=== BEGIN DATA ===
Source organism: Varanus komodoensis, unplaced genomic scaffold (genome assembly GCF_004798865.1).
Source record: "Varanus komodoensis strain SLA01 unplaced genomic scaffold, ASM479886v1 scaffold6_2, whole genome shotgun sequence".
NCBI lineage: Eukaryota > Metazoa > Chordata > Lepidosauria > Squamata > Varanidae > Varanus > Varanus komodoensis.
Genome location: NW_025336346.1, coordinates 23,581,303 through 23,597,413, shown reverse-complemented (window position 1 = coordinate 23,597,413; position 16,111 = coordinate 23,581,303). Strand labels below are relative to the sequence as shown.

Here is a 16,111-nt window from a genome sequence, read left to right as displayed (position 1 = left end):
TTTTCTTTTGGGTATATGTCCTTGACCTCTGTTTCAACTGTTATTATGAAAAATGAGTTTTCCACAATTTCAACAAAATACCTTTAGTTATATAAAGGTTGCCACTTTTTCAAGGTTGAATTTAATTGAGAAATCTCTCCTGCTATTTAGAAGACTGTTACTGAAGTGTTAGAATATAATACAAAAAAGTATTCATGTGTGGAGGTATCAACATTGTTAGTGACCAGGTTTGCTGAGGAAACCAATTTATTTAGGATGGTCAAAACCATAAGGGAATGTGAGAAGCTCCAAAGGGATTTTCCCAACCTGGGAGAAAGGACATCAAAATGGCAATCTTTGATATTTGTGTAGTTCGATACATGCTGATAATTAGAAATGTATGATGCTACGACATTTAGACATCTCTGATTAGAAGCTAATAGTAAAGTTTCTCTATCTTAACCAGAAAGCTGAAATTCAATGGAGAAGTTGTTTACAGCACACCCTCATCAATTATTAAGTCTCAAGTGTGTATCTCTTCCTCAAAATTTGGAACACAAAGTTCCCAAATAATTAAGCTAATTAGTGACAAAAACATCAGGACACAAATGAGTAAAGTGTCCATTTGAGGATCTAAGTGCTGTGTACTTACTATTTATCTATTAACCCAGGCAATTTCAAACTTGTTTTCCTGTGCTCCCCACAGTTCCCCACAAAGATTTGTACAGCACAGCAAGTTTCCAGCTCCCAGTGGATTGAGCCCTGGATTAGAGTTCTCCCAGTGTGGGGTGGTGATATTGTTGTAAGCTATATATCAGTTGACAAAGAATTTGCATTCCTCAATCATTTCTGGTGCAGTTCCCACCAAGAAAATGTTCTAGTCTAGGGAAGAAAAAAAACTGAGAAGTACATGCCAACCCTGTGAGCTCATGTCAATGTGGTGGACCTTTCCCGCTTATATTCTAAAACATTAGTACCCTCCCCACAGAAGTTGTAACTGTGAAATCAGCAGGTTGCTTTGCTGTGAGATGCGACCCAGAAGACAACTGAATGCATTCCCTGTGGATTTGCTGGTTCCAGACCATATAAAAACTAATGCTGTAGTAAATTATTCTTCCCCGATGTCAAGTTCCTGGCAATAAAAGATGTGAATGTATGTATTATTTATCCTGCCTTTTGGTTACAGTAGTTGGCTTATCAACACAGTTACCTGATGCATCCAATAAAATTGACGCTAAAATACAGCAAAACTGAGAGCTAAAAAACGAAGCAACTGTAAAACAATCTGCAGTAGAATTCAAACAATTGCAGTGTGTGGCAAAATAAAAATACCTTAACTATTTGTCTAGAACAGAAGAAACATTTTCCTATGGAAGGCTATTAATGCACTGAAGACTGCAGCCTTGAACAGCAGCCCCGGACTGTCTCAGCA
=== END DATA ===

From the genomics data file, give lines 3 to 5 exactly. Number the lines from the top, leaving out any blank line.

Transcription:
NCBI lineage: Eukaryota > Metazoa > Chordata > Lepidosauria > Squamata > Varanidae > Varanus > Varanus komodoensis.
Genome location: NW_025336346.1, coordinates 23,581,303 through 23,597,413, shown reverse-complemented (window position 1 = coordinate 23,597,413; position 16,111 = coordinate 23,581,303). Strand labels below are relative to the sequence as shown.

Here is a 16,111-nt window from a genome sequence, read left to right as displayed (position 1 = left end):